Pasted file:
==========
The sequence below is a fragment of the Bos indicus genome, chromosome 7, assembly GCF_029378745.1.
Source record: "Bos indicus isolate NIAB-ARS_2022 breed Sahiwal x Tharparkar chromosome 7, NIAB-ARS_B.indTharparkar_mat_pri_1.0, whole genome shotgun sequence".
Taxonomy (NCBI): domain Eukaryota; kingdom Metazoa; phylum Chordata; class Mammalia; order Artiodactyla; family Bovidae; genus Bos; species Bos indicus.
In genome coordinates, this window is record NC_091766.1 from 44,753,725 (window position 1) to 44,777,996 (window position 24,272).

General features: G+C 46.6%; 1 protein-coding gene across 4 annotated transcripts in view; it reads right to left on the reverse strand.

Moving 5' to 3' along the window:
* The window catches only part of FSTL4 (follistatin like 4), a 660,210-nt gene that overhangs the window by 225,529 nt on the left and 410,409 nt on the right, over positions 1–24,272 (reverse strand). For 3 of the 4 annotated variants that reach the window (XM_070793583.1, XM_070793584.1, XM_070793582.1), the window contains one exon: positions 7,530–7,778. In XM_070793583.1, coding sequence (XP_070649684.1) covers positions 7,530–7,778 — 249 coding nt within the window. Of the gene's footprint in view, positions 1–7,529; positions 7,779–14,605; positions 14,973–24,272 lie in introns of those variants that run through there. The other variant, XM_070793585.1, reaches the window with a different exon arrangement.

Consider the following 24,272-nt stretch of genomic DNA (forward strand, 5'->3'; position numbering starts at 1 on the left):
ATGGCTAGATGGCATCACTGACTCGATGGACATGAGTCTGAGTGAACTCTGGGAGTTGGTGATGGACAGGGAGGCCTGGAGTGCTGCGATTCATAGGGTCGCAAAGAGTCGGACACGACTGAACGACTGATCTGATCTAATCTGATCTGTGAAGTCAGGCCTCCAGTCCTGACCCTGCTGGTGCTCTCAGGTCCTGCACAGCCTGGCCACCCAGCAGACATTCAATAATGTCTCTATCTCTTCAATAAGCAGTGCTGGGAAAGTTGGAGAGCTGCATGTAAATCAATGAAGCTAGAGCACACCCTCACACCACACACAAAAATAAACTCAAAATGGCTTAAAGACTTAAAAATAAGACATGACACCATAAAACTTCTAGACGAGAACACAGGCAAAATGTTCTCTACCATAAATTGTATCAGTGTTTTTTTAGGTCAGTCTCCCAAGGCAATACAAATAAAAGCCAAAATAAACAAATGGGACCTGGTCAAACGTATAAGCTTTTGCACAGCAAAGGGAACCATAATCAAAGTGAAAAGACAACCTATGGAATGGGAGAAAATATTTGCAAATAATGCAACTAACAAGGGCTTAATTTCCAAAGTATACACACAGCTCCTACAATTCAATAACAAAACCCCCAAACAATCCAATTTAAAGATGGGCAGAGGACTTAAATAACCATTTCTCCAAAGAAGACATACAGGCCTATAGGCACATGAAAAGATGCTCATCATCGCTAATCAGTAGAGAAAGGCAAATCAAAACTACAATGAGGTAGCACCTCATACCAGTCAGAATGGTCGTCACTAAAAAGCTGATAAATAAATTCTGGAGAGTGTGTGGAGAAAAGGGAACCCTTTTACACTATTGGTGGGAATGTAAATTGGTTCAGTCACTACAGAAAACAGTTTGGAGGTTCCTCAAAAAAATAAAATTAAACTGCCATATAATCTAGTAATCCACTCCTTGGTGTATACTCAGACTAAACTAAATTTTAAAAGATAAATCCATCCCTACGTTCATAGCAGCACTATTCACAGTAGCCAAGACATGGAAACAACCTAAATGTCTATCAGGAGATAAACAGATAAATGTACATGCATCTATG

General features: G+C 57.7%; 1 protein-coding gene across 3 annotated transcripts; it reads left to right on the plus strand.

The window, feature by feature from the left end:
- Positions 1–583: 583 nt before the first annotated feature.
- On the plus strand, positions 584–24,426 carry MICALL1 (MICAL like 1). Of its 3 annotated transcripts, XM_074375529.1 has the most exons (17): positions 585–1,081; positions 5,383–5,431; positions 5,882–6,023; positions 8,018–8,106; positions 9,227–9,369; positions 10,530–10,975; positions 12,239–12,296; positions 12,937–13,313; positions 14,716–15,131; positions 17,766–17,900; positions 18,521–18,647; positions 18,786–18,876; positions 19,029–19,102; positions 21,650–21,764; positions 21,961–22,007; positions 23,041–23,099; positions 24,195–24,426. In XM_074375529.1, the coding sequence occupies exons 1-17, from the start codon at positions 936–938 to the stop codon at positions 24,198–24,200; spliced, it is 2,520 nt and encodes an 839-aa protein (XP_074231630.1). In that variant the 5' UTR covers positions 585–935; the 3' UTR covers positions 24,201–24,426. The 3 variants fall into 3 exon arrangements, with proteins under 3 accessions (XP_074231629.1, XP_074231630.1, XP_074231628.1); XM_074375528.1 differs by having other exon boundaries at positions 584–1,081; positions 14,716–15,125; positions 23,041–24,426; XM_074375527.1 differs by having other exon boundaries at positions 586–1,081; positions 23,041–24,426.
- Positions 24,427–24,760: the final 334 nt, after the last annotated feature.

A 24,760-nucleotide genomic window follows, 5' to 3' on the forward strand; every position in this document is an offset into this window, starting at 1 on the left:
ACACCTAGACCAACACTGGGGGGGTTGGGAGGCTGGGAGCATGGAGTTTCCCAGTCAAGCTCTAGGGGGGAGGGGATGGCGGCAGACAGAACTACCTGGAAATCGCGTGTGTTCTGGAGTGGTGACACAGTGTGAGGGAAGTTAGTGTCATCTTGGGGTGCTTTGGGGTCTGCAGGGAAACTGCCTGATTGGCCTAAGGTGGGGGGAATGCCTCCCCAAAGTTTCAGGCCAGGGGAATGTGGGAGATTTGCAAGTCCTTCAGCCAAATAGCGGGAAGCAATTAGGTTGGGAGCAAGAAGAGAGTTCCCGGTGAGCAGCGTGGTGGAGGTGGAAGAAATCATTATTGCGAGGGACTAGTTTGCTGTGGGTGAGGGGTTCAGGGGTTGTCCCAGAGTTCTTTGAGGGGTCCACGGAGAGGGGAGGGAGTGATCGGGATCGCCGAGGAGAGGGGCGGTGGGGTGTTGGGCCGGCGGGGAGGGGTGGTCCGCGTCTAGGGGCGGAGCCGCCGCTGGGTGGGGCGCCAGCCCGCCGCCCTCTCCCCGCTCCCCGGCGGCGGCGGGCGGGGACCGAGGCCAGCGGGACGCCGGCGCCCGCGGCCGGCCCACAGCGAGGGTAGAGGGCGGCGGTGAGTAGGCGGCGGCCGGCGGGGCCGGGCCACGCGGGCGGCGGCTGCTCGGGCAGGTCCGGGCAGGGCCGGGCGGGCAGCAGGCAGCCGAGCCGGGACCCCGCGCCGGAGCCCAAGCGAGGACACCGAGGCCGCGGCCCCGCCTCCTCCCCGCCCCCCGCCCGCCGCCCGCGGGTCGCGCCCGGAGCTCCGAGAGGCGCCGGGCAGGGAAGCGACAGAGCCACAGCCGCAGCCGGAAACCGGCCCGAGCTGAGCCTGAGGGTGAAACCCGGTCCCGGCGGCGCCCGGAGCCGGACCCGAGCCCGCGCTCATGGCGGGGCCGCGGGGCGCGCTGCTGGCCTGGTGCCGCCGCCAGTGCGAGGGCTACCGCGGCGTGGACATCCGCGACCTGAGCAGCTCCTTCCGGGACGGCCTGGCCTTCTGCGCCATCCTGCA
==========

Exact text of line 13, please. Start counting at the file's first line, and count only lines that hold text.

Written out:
- On the plus strand, positions 584–24,426 carry MICALL1 (MICAL like 1). Of its 3 annotated transcripts, XM_074375529.1 has the most exons (17): positions 585–1,081; positions 5,383–5,431; positions 5,882–6,023; positions 8,018–8,106; positions 9,227–9,369; positions 10,530–10,975; positions 12,239–12,296; positions 12,937–13,313; positions 14,716–15,131; positions 17,766–17,900; positions 18,521–18,647; positions 18,786–18,876; positions 19,029–19,102; positions 21,650–21,764; positions 21,961–22,007; positions 23,041–23,099; positions 24,195–24,426. In XM_074375529.1, the coding sequence occupies exons 1-17, from the start codon at positions 936–938 to the stop codon at positions 24,198–24,200; spliced, it is 2,520 nt and encodes an 839-aa protein (XP_074231630.1). In that variant the 5' UTR covers positions 585–935; the 3' UTR covers positions 24,201–24,426. The 3 variants fall into 3 exon arrangements, with proteins under 3 accessions (XP_074231629.1, XP_074231630.1, XP_074231628.1); XM_074375528.1 differs by having other exon boundaries at positions 584–1,081; positions 14,716–15,125; positions 23,041–24,426; XM_074375527.1 differs by having other exon boundaries at positions 586–1,081; positions 23,041–24,426.